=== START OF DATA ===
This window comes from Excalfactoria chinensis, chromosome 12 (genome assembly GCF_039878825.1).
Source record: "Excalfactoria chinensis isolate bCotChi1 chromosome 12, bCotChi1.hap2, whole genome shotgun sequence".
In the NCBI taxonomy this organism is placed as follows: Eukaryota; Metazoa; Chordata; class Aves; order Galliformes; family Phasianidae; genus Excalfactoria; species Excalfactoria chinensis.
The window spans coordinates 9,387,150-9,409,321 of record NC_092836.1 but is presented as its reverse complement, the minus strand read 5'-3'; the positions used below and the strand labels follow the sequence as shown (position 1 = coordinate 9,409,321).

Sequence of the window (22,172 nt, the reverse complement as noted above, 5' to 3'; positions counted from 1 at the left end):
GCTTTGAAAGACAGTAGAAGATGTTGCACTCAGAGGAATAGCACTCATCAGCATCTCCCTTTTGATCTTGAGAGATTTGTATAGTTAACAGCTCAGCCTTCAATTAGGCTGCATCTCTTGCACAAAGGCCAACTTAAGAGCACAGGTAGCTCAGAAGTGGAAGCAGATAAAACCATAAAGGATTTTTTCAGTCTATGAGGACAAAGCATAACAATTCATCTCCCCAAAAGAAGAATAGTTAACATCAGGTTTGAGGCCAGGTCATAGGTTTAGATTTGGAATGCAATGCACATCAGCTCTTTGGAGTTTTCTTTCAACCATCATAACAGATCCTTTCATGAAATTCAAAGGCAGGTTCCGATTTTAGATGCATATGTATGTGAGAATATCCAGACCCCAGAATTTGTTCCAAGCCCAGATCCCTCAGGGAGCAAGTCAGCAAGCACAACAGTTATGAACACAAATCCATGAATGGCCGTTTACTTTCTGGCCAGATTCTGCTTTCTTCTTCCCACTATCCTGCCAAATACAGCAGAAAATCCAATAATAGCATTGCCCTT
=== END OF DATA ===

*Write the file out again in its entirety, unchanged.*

This window comes from Excalfactoria chinensis, chromosome 12 (genome assembly GCF_039878825.1).
Source record: "Excalfactoria chinensis isolate bCotChi1 chromosome 12, bCotChi1.hap2, whole genome shotgun sequence".
In the NCBI taxonomy this organism is placed as follows: Eukaryota; Metazoa; Chordata; class Aves; order Galliformes; family Phasianidae; genus Excalfactoria; species Excalfactoria chinensis.
The window spans coordinates 9,387,150-9,409,321 of record NC_092836.1 but is presented as its reverse complement, the minus strand read 5'-3'; the positions used below and the strand labels follow the sequence as shown (position 1 = coordinate 9,409,321).

Sequence of the window (22,172 nt, the reverse complement as noted above, 5' to 3'; positions counted from 1 at the left end):
GCTTTGAAAGACAGTAGAAGATGTTGCACTCAGAGGAATAGCACTCATCAGCATCTCCCTTTTGATCTTGAGAGATTTGTATAGTTAACAGCTCAGCCTTCAATTAGGCTGCATCTCTTGCACAAAGGCCAACTTAAGAGCACAGGTAGCTCAGAAGTGGAAGCAGATAAAACCATAAAGGATTTTTTCAGTCTATGAGGACAAAGCATAACAATTCATCTCCCCAAAAGAAGAATAGTTAACATCAGGTTTGAGGCCAGGTCATAGGTTTAGATTTGGAATGCAATGCACATCAGCTCTTTGGAGTTTTCTTTCAACCATCATAACAGATCCTTTCATGAAATTCAAAGGCAGGTTCCGATTTTAGATGCATATGTATGTGAGAATATCCAGACCCCAGAATTTGTTCCAAGCCCAGATCCCTCAGGGAGCAAGTCAGCAAGCACAACAGTTATGAACACAAATCCATGAATGGCCGTTTACTTTCTGGCCAGATTCTGCTTTCTTCTTCCCACTATCCTGCCAAATACAGCAGAAAATCCAATAATAGCATTGCCCTT